November 13th, 2020
Whether owning or renting a home, there is one thing we all have in common - wanting to save money on our monthly expenses. Considering that winter is one of the most expensive seasons, it makes sense to try to reduce those seasonal expenses as best we can.
Expenses include things like your electric bill and gas bill, both of which increase significantly in colder months. Energy-efficient changes will not only make your home more comfortable over the cold season but can save you money in the process.
Here are some of the easiest ways you can save this winter, by simply prepping your home ahead of time.
Heating your home in the wintertime can be difficult enough. When your efforts are being sabotaged by drafts, you’ll find that you’re wasting even more money along the way.
Older homes are especially notorious for having drafts, or areas where heat is able to escape and cold air can rush in. These air leaks are often found around:
By properly sealing your home, you’ll eliminate these leaks and save a significant amount on your utility costs throughout the year. In fact, Energy.gov estimates that the average home could save 15% on their heating and cooling costs each year just by making basic adjustments to seal air leaks.
Some cracks can be sealed by simply caulking or installing new flashing. This is cost-effective, and almost anyone can do it on their own. Other drafts may require a more involved process, such as spray foam insulation.
While we are on the topic of lost heat, don’t forget to insulate your pipes.
You can wrap hot water pipes with pre-cut foam sleeves in seconds (even Grandma can do this!), to help them hold heat in the colder months. This will save your hot water heater from having to work harder, which saves you money in the process.
You should also consider wrapping other exposed water pipes, especially if you live in a colder climate. This will help protect them from freezing when the temperature drops. A burst water pipe can be an incredibly expensive repair, so try to avoid it at all costs.
The better the air flow to your furnace, the better it’s able to operate. This saves you money and improves the longevity of your equipment.
The easiest way to give it a boost? Simply swap out your air filters.
You should be changing your home’s filters every 3-6 months anyway but be sure to check them before winter hits. You can also clean around intake vents to remove any built-up dust that could reduce the life of your filters.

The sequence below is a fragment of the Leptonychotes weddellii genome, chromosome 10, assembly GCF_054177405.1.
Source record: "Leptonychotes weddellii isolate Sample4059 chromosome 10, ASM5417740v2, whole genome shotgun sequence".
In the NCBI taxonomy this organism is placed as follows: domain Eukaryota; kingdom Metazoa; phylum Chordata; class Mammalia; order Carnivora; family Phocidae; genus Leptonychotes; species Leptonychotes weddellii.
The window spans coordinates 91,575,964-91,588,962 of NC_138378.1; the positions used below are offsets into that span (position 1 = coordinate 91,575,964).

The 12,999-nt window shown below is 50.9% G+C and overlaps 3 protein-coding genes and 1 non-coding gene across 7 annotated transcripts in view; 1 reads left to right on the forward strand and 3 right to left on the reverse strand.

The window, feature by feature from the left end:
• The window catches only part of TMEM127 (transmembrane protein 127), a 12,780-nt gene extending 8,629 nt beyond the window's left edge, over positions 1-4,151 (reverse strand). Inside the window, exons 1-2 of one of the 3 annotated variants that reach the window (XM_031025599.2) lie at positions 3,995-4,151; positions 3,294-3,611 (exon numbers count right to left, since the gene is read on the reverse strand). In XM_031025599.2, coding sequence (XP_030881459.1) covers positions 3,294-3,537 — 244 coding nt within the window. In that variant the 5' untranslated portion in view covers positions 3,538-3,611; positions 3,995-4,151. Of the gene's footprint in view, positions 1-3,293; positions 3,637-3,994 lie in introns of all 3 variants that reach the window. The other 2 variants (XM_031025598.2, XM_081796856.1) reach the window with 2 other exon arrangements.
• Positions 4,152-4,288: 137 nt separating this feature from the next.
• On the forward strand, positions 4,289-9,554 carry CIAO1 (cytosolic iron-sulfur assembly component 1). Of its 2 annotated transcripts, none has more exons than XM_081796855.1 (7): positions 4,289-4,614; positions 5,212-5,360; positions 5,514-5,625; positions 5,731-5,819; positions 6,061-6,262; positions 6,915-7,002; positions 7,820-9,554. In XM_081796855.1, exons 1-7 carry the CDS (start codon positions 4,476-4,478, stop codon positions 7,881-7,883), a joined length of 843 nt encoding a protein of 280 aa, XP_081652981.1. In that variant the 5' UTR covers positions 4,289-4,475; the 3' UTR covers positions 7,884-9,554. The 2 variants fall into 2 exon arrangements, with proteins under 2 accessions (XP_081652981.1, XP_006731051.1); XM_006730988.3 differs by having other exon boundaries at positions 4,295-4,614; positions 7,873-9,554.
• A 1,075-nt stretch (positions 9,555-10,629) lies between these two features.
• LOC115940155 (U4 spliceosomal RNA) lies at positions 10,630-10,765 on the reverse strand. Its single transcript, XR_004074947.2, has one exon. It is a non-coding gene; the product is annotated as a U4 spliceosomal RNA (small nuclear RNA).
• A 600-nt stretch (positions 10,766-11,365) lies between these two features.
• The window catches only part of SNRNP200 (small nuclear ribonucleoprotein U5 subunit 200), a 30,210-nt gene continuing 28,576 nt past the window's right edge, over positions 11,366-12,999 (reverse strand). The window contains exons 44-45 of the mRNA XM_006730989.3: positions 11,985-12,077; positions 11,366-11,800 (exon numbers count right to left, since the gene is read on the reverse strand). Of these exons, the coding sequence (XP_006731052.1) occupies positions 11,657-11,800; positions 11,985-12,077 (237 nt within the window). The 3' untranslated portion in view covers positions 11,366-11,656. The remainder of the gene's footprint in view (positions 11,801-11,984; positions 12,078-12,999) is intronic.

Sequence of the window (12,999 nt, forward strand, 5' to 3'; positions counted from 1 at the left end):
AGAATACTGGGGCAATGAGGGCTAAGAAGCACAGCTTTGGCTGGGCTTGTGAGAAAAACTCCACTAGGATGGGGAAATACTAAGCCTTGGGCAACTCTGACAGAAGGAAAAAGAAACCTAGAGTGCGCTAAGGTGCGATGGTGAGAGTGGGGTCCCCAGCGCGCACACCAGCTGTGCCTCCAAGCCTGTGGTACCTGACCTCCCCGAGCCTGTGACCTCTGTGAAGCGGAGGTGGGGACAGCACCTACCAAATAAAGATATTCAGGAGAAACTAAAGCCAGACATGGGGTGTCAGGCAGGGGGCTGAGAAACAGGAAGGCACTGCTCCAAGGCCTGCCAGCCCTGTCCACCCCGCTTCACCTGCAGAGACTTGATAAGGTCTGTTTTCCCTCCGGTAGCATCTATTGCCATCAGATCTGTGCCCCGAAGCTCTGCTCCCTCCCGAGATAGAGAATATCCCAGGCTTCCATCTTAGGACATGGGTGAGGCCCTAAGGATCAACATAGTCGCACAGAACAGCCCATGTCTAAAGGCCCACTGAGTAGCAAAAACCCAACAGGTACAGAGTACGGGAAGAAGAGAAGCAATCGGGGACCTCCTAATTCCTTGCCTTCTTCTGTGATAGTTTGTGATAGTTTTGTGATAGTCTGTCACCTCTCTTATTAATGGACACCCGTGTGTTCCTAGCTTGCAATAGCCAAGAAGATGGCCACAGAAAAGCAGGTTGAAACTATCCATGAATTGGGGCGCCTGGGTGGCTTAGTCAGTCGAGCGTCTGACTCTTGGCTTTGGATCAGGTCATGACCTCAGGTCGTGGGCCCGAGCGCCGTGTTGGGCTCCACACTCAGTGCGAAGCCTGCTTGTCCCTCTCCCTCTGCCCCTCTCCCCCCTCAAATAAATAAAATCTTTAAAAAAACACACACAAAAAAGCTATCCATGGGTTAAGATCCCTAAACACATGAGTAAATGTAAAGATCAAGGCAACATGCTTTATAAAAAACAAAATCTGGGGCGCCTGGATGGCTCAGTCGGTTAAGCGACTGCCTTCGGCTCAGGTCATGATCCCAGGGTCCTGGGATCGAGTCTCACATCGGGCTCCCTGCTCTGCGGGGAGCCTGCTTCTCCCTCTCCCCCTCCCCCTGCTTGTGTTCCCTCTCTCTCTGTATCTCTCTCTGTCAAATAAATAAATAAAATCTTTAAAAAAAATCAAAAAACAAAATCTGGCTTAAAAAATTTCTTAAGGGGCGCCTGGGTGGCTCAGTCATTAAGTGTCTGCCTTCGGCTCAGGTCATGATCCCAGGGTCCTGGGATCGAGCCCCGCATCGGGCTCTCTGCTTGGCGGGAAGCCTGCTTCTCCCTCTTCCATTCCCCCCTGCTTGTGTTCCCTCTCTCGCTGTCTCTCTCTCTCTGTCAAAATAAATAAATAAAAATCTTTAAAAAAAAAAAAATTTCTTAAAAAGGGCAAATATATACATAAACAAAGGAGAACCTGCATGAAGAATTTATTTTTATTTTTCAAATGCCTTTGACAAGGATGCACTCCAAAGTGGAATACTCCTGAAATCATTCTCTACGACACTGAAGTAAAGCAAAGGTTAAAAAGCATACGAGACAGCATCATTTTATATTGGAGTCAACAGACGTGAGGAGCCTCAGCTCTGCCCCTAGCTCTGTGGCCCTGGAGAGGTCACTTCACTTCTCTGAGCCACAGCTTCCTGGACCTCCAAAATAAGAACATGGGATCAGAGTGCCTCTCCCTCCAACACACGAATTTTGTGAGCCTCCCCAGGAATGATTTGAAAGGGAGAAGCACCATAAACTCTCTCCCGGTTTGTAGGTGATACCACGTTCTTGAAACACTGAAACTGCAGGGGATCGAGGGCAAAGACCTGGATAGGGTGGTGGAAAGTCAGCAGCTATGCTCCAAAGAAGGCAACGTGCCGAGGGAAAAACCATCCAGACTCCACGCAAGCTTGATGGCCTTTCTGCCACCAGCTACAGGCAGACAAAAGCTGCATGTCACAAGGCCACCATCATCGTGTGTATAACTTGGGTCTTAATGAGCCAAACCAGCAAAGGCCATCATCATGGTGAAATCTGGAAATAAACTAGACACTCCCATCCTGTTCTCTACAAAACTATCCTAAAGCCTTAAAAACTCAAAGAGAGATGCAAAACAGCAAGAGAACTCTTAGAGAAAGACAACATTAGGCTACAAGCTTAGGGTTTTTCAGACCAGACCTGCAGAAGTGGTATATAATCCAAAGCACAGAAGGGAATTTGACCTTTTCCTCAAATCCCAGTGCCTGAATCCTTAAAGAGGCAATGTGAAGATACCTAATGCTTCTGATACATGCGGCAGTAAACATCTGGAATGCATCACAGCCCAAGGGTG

In that same thread, you should also check the humidity levels in your home, to ensure that the air isn’t too dry. Moist air holds heat better than dry air, so it will be easier for you to maintain a comfortable temperature throughout the winter if the moisture is set appropriately.
You can check your indoor air with a hygrometer, available for less than $10 online. If your air is too dry, a humidifier can be purchased inexpensively (if your furnace doesn’t have one built-in) to boost the moisture of your air. This will save you money on heating costs, reduce static electricity in the cold months, and even help prevent dry skin.
Your curtains aren’t just for decoration, you know. They play a key role in your winter energy efficiency!
Close curtains to help your living spaces retain heat lost through window panes, especially if they’re north-facing. Conversely, you should open south-facing curtains to allow the sun to warm your home further during the daylight hours.
You may not realize how much heat can be lost through your chimney, especially if you rarely use it. But if you leave your damper open all winter, you could not only be losing valuable heat, but you might even find yourself with a cold downdraft filling your living spaces.
Be sure to check your damper and seal it when the fireplace is not in use. Open it when you plan to light a fire, then close once the fire has been completely extinguished and the ashes cleaned out.
Of course, one of the easiest ways to reduce your winter expenses is to simply adjust your settings.
If you have a programmable thermostat, plan to shift it into “winter mode” before the cold weather hits. Allow your home’s temperature to drop to about 60-62 degrees while you’re away or throughout the night. When you return home or right before you wake up, set it to a more comfortable 68-70 degrees.
While you can expect your utility costs to jump a bit in the wintertime, there’s no reason the season has to break the bank. By preparing with a few easy and affordable repairs, you could dramatically drop your utility bill this year.